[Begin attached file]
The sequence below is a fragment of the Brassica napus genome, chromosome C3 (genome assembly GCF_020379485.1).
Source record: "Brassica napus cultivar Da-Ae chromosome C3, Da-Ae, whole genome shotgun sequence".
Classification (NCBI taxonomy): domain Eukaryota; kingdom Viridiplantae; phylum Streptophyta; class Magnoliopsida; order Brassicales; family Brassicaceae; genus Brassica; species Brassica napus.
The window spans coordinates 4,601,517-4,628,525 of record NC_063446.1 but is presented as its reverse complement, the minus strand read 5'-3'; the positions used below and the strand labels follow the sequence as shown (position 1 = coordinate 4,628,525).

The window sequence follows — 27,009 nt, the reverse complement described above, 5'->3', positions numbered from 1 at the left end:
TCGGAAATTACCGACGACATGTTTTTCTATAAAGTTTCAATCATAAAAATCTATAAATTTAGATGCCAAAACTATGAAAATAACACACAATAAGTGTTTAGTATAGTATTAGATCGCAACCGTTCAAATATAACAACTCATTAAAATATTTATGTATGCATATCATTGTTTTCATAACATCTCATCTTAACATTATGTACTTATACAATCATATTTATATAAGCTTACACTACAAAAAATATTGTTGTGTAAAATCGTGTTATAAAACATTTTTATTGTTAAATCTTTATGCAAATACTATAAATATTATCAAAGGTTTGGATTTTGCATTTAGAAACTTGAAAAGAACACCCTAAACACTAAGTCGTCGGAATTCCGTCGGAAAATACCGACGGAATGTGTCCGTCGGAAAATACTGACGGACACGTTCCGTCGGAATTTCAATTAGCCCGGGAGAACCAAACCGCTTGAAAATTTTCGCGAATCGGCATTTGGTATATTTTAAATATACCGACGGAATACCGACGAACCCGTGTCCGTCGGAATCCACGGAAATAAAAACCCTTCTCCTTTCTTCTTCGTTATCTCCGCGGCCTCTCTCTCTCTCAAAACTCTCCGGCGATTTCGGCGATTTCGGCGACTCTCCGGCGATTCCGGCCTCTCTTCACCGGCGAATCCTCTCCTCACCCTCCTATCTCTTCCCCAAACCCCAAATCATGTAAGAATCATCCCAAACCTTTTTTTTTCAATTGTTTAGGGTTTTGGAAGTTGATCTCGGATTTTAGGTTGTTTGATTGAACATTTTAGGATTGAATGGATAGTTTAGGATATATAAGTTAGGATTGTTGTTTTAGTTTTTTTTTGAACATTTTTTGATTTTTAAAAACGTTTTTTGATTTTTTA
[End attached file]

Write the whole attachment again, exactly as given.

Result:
The sequence below is a fragment of the Brassica napus genome, chromosome C3 (genome assembly GCF_020379485.1).
Source record: "Brassica napus cultivar Da-Ae chromosome C3, Da-Ae, whole genome shotgun sequence".
Classification (NCBI taxonomy): domain Eukaryota; kingdom Viridiplantae; phylum Streptophyta; class Magnoliopsida; order Brassicales; family Brassicaceae; genus Brassica; species Brassica napus.
The window spans coordinates 4,601,517-4,628,525 of record NC_063446.1 but is presented as its reverse complement, the minus strand read 5'-3'; the positions used below and the strand labels follow the sequence as shown (position 1 = coordinate 4,628,525).

The window sequence follows — 27,009 nt, the reverse complement described above, 5'->3', positions numbered from 1 at the left end:
TCGGAAATTACCGACGACATGTTTTTCTATAAAGTTTCAATCATAAAAATCTATAAATTTAGATGCCAAAACTATGAAAATAACACACAATAAGTGTTTAGTATAGTATTAGATCGCAACCGTTCAAATATAACAACTCATTAAAATATTTATGTATGCATATCATTGTTTTCATAACATCTCATCTTAACATTATGTACTTATACAATCATATTTATATAAGCTTACACTACAAAAAATATTGTTGTGTAAAATCGTGTTATAAAACATTTTTATTGTTAAATCTTTATGCAAATACTATAAATATTATCAAAGGTTTGGATTTTGCATTTAGAAACTTGAAAAGAACACCCTAAACACTAAGTCGTCGGAATTCCGTCGGAAAATACCGACGGAATGTGTCCGTCGGAAAATACTGACGGACACGTTCCGTCGGAATTTCAATTAGCCCGGGAGAACCAAACCGCTTGAAAATTTTCGCGAATCGGCATTTGGTATATTTTAAATATACCGACGGAATACCGACGAACCCGTGTCCGTCGGAATCCACGGAAATAAAAACCCTTCTCCTTTCTTCTTCGTTATCTCCGCGGCCTCTCTCTCTCTCAAAACTCTCCGGCGATTTCGGCGATTTCGGCGACTCTCCGGCGATTCCGGCCTCTCTTCACCGGCGAATCCTCTCCTCACCCTCCTATCTCTTCCCCAAACCCCAAATCATGTAAGAATCATCCCAAACCTTTTTTTTTCAATTGTTTAGGGTTTTGGAAGTTGATCTCGGATTTTAGGTTGTTTGATTGAACATTTTAGGATTGAATGGATAGTTTAGGATATATAAGTTAGGATTGTTGTTTTAGTTTTTTTTTGAACATTTTTTGATTTTTAAAAACGTTTTTTGATTTTTTA